* Vodafone falls after Verizon denies bid for it
* FTSE slips 0.4 pct, after solid gains in previous session
* Tendency remains to buy stocks on the dip
* Verizon Wireless deal still likely -analysts, traders
By Sudip Kar-Gupta
LONDON, April 3 Britain's benchmark share index
fell on Wednesday, retreating from gains in the previous session
as heavyweight telecoms group Vodafone weakened after
U.S. peer Verizon denied it was bidding for it.
The blue-chip FTSE 100, which rose 1.2 percent on
Tuesday to push the index back towards five-year highs reached
last month, was down by 0.4 percent, or 22.82 points, at
Verizon's denial sent Vodafone down by around 2.4 percent,
with Vodafone's fall taking the most points off the FTSE 100,
although Verizon added it would still be a willing buyer of
Vodafone's stake in their Verizon Wireless
Several analysts and traders expected a deal over Verizon
Wireless in the near future, which would prevent Vodafone shares
from losing too much ground.
"Credit markets are anticipating a change in the status quo
at Verizon Wireless and implied volatility analysis shows an
increased chance of a large move in Vodafone shares," Olivetree
Financial Group wrote in a note.
Securequity sales trader Jawaid Afsar also said he would
look to use Vodafone's fall to buy the stock on the cheap.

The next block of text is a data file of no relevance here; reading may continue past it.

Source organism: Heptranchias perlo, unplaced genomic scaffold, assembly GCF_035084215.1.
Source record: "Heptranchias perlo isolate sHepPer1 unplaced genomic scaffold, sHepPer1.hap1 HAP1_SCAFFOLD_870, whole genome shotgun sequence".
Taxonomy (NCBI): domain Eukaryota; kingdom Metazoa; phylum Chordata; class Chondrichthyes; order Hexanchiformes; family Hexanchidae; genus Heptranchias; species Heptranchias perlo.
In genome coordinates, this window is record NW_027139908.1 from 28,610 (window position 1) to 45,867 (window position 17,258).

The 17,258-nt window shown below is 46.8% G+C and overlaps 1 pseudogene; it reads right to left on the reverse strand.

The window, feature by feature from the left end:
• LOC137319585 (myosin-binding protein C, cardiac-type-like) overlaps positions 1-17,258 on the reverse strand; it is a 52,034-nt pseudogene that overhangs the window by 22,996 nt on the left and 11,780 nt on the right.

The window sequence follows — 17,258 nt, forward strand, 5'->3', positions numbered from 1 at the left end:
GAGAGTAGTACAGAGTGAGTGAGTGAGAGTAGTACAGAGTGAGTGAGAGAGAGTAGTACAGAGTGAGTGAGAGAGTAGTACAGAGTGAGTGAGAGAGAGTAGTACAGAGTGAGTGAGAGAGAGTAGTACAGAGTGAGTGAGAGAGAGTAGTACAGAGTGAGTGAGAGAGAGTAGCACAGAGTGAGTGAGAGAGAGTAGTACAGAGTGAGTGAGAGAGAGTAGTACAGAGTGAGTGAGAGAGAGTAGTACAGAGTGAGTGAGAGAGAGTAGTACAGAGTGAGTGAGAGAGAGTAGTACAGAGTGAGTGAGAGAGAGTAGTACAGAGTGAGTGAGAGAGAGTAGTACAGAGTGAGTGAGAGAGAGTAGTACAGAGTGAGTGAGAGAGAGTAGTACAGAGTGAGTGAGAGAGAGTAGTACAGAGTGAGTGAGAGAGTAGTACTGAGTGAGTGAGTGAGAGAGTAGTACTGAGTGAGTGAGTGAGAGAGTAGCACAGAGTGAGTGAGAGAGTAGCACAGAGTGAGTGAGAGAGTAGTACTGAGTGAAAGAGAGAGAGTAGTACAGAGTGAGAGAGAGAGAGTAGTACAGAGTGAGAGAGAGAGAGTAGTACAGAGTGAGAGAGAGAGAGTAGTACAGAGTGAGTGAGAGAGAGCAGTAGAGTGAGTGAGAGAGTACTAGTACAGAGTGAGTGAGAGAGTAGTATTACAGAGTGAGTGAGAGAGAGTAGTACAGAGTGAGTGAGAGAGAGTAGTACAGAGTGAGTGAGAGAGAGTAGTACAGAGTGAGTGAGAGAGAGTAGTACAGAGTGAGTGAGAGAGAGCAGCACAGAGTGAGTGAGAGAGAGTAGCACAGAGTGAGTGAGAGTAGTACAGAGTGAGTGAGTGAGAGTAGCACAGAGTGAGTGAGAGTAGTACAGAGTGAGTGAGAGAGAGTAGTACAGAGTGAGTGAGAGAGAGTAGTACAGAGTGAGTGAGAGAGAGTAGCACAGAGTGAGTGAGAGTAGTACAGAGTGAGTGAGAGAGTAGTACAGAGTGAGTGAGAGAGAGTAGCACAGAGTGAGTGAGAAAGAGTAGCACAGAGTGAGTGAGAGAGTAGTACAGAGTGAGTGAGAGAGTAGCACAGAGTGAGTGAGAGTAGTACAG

"I would be a buyer on the weakness. Some sort of action
will take place," he said.
BIAS TO BUY ON THE DIP
Expectations of a pick-up in merger activity, coupled with
injections of liquidity by world central banks into financial
markets, have enabled equity markets to continue a rally from
2012 into 2013 despite a weak economic outlook.
The FTSE 100 has risen nearly 10 percent since the start of
2013, and a Reuters poll last month showed that analysts and
fund managers expected it to reach 6,750 points by the end of
2013, and 6,582 by mid-2013.
Afsar said he would look to buy the FTSE 100 if it fell back
towards the 6,412 point level.
McLaren Securities Managing Director Terry Torrison also
said he would still look to buy shares on days when the market
fell rather than sell into rallies, on expectations that the
stock market would continue to rise gradually this year.
"I think we keep going onwards and upwards. There's no real
value anywhere else in comparison to the equity market, where
you've got both yield and upside," said Torrison.
(Editing by Stephen Nisbet)